Grant from GE Foundation to University of Houston to strengthen math, tech 'pipeline'


HOUSTON, April 13, 2004 A $300,000 grant from the GE Foundation to the University of Houston will enhance an education program aimed at encouraging students to pursue college-level studies in the quantitative areas of mathematics, science, technology and engineering.

The GE Foundation's Math Excellence Program Grant, given to UH's College of Natural Sciences and Mathematics (NSM), is designed to support the creation of a "math and technology pipeline" at the middle and high school levels that engages teachers, as well as women and minority students from the greater Houston metropolitan area in professional development and service learning activities. Targeting underserved communities, the program is designed to strengthen and expand mathematics skills and technological self-efficacy of both teachers and students, while encouraging students' pursuit of such study.

"We're honored to be one of only 32 universities in the U.S. receiving this type of grant from the GE Foundation," said John Bear, dean of UH's College of Natural Sciences and Mathematics. "This is the first partnership of its kind in Texas and is a natural fit, given our commitment to community outreach and the diversity of our student base."

Richard Stewart, vice president of GE Energy, said, "We look forward to working closely with the education community to make this program a true success story. The support from the GE Foundation will enable GE volunteers, University professionals and faculty and staff from Houston ISD schools to effectively partner to create a much-needed mathematics and technology pipeline in Houston."

In partnership with Ross Shaw Sterling High School and Thomas Middle School (a feeder school for Sterling) in HISD, NSM's Department of Mathematics is working with Sterling's executive principal, Daisy Maura, to develop outreach programs. With the support of GE volunteers and other organizations, this program is designed to foster increased interaction among students, teachers and university faculty. It is expected that these activities will lead to improved mathematics education in the Houston metropolitan area and enhanced recruiting of promising students into related college programs.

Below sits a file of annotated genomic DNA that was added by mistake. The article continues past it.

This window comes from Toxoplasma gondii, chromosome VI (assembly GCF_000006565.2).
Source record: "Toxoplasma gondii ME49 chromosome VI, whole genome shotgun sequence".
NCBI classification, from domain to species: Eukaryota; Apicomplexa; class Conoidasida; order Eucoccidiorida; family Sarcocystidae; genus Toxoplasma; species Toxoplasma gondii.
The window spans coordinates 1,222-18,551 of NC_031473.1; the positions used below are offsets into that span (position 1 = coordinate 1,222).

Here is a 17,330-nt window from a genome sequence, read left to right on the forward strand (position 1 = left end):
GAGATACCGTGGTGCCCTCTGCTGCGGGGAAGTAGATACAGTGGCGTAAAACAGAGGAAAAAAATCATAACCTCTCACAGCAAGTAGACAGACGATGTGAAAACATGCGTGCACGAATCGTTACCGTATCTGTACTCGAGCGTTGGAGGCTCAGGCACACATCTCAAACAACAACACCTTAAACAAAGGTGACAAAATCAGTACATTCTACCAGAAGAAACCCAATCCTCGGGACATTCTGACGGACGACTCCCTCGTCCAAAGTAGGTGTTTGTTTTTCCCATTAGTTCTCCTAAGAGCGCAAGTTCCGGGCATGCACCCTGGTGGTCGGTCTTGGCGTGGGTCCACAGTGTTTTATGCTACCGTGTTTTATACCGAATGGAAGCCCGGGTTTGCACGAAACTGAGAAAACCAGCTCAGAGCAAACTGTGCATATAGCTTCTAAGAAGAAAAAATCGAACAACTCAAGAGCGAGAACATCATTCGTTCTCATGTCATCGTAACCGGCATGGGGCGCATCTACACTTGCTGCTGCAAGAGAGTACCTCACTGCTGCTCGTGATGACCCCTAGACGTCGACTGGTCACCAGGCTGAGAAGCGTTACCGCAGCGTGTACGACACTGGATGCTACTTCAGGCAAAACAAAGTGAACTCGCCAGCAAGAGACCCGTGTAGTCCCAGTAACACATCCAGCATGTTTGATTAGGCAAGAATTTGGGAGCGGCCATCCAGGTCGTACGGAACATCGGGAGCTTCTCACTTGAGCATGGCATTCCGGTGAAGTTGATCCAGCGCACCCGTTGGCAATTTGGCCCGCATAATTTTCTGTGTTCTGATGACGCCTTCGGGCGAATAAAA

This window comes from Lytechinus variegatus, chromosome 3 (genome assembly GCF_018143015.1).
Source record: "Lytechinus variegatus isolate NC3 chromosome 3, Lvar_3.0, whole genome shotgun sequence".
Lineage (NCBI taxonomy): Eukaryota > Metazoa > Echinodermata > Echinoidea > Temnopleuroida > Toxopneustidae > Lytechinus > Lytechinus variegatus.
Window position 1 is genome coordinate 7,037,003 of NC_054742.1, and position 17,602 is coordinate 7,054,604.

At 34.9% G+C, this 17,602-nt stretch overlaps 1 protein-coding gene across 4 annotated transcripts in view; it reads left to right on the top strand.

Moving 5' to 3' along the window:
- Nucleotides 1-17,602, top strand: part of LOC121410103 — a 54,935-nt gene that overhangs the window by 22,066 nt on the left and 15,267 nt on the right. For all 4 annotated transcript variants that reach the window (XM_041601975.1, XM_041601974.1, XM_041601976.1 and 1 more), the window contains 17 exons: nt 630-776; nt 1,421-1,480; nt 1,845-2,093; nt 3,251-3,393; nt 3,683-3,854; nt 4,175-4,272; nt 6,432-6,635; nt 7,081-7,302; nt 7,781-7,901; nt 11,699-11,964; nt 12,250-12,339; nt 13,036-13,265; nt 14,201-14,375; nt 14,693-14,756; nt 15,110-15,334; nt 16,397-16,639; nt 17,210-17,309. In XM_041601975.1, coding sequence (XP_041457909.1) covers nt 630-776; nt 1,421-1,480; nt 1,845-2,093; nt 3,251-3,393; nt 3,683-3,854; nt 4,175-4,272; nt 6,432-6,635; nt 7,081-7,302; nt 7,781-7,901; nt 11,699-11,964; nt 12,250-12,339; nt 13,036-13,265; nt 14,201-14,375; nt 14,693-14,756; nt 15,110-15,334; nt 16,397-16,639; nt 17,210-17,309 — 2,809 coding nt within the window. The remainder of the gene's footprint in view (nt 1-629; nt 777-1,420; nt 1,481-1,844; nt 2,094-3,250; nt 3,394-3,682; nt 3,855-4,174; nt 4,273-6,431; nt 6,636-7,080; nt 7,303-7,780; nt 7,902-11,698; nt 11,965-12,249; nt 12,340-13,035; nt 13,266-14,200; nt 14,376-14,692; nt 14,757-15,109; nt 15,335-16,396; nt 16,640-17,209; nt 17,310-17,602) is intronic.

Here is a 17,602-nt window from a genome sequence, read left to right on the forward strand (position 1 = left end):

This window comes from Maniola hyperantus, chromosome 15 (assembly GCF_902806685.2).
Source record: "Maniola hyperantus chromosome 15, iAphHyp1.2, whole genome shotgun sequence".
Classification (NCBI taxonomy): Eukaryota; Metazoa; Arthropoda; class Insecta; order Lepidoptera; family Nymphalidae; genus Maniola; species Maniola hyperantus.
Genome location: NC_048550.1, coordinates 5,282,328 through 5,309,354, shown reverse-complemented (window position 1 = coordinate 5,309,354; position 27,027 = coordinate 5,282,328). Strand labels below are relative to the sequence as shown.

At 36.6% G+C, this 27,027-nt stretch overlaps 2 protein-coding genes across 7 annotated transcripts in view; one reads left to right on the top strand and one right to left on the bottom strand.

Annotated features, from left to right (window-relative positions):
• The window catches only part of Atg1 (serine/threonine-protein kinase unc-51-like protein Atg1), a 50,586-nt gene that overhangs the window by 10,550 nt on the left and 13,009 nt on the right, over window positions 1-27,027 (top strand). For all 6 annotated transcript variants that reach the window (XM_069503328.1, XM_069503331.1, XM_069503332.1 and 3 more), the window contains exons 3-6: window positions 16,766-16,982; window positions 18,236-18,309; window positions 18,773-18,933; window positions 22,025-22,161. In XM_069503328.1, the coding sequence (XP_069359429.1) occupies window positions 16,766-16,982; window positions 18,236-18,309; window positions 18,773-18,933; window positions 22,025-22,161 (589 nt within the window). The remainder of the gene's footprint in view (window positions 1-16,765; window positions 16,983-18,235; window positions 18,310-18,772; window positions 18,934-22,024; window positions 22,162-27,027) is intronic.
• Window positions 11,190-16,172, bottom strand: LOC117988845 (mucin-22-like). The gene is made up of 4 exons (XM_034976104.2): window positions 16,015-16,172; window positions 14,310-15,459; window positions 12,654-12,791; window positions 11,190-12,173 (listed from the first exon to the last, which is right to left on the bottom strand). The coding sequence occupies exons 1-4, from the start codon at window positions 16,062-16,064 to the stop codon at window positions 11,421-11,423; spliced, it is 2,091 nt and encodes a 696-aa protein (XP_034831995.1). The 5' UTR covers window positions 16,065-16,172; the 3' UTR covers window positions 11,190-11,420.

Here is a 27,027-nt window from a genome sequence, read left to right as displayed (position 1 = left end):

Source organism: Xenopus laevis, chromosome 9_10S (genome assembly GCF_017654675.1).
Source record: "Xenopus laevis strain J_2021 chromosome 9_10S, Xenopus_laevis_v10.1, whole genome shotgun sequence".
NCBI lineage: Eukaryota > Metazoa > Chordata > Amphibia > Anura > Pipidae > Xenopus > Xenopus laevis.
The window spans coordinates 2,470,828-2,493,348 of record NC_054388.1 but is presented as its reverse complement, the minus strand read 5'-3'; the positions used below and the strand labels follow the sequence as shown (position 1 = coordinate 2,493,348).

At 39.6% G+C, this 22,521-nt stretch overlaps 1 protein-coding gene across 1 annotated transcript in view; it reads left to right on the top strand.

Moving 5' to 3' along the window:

The program also will nurture the "teacher pipeline." Mentors will support teachers' efforts through workshops and trainings to develop an increased capacity to handle advanced material in thorough and challenging ways in order to compliment and promote true student advancement. Additionally, UH faculty, staff and students will create a Web-based "virtual resource center" for teachers, administrators and university professors and researchers to provide assessment tools, communicate project results and support service learning as a path for building math skills and their practical application.

To measure success, the program established specific goals that include increasing the number of students enrolled in eighth grade algebra from 10 to 15 percent, in 11th grade pre-calculus by 100 percent and in 12th grade calculus from less than one up to four percent. This will ensure that students who enter the mathematics "pipeline" are adequately prepared for successful entry in and completion of a university program in related subjects.

GE volunteers from the Houston area will support the program by serving as student and teacher mentors using "customized" mentors who represent minority or female groups and providing assistance to define appropriate service learning projects and application examples. GE also plans to host plant tours to showcase the technology in place in today's competitive energy environment.

Source: Eurekalert & others

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